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US midterms: The conspiracy theorists running to control 2024 vote

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A coalition of candidates who have falsely claimed the last US election was stolen is running for office – this time in a bid to control the 2024 vote in key swing states. The group’s founders also have deep connections to another conspiracy theory, QAnon.

When Donald Trump called him up onto the stage at a rally in Nevada last month, Jim Marchant seized the opportunity to hammer home his campaign message.

“We have something in common,” he told the raucous crowd, with the former president standing beside him. “President Trump and I both lost an election in 2020 because of a rigged election.”

While both men continue to spread false theories about their past defeats – the Nevada businessman lost his race for Congress – Mr Marchant also made clear he’s looking to the future.


“When my coalition of secretary of state candidates around the country get elected we’re going to fix the whole country and President Trump is going to be president again in 2024,” he declared.

Donald Trump and Jim Marchant at a rally in Nevada in October

Image source, David Calvert

Mr Trump beamed as his supporters roared their approval. But experts warn that having partisan election deniers responsible for setting election rules – and in some cases, certifying the results – is dangerous for democracy.

The SOS coalition

Seven members of Mr Marchant’s political group called the America First Secretary of State (SOS) Coalition will be on the ballot in November’s midterm elections. As the name implies, they are targeting secretary of state positions (two Republican candidates for governor, in Pennsylvania and Arizona, also signed up).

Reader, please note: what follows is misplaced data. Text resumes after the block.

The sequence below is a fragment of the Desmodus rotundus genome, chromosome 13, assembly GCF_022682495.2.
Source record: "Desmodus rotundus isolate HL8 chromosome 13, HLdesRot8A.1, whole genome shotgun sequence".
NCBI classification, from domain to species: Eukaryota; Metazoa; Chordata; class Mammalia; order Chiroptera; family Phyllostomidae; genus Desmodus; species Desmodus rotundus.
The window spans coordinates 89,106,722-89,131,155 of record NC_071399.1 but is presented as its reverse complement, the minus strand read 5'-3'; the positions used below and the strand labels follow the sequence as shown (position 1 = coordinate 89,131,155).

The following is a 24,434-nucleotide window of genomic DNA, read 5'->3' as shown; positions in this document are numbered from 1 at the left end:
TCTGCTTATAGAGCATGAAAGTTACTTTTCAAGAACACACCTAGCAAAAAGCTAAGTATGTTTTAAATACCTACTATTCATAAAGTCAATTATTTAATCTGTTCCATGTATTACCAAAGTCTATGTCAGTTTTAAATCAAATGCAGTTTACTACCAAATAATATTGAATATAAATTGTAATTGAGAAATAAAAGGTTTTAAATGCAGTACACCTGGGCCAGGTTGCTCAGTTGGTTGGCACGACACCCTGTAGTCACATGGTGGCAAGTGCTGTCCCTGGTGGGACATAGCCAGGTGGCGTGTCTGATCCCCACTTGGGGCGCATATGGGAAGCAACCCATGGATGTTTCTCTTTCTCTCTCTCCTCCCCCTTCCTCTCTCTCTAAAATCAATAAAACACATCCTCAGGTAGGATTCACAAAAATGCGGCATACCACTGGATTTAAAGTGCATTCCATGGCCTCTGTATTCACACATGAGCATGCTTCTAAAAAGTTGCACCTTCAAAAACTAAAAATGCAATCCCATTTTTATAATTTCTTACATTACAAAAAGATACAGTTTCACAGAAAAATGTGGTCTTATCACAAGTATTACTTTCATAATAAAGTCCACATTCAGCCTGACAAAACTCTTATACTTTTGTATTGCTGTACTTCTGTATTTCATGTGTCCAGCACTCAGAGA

These normally obscure roles are distinct from the US secretary of state, a powerful job equivalent to foreign secretary. At the state level, secretary of states have a variety of bureaucratic duties, mostly to do with registering and licensing. But in most states, they also supervise elections.

Rachel Orey, from the Elections Project at the Bipartisan Policy Center, says these SOS candidates are further eroding trust in the electoral process, and risk sowing chaos if there’s another close race for the White House in 2024.

“I could absolutely see another January 6th happening at the state level,” she says, referring to the 2021 riot at the US Capitol by a mob of Trump supporters.

The position of secretary of state was highlighted in 2020 when a recording emerged of Mr Trump asking Brad Raffensperger in Georgia to “find” 11,780 votes to overcome his margin of defeat in the state. Mr Raffensperger, a Republican, resisted the president’s efforts, and Georgia’s votes ultimately landed in Joe Biden’s column.

Would that happen if a similar situation arises in a different state next time?

SOS coalition candidates

The SOS coalition is one element of a much wider movement that has swept the Republican Party since the Trump-backed Stop the Steal campaign after the 2020 election.

Polls have consistently indicated that around two-thirds of Republicans have doubts about the legitimacy of Joe Biden’s victory – despite the fact that dozens of lawsuits have been thrown out and there’s no evidence of any widespread fraud that would have changed the outcome.

Among 595 Republicans running for state-wide or federal office, 308 have raised doubts about the validity or integrity of the 2020 election, according to an analysis by the BBC’s US partner CBS News.

The level of commitment to the false claim does vary – and many candidates backed away from talking about it once they’d secured the all-important Trump endorsement and won the Republican nomination in their race.

But even a much narrower definition of election denial shows broad acceptance of false claims. A BBC analysis of Republican candidates running for Congress or governor found that 175 – or 35% – have fully and publicly denied the outcome of the 2020 election.

These hardcore deniers are not just fringe outsiders. A majority are running in heavily Republican districts or are in competitive races.

Some have made election conspiracy theories the cornerstone of their campaigns.

Mark Finchem, the Republican candidate for secretary of state in Arizona, told the BBC he didn’t believe it was possible for a Democrat to win in his state.

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And when the BBC challenged Kari Lake, the woman hoping to become the next Arizona governor, about her unfounded 2020 claims about hundreds of thousands of phony ballots, the Republican insisted – without any proof – that key evidence had been withheld by the government.

The America First SOS coalition candidates say they just want fair elections. They’ve agreed on rules changes they’d introduce to prevent fraud – requiring voters to show identification at the polls, eliminating mail-in ballots, and an “aggressive voter roll clean-up”.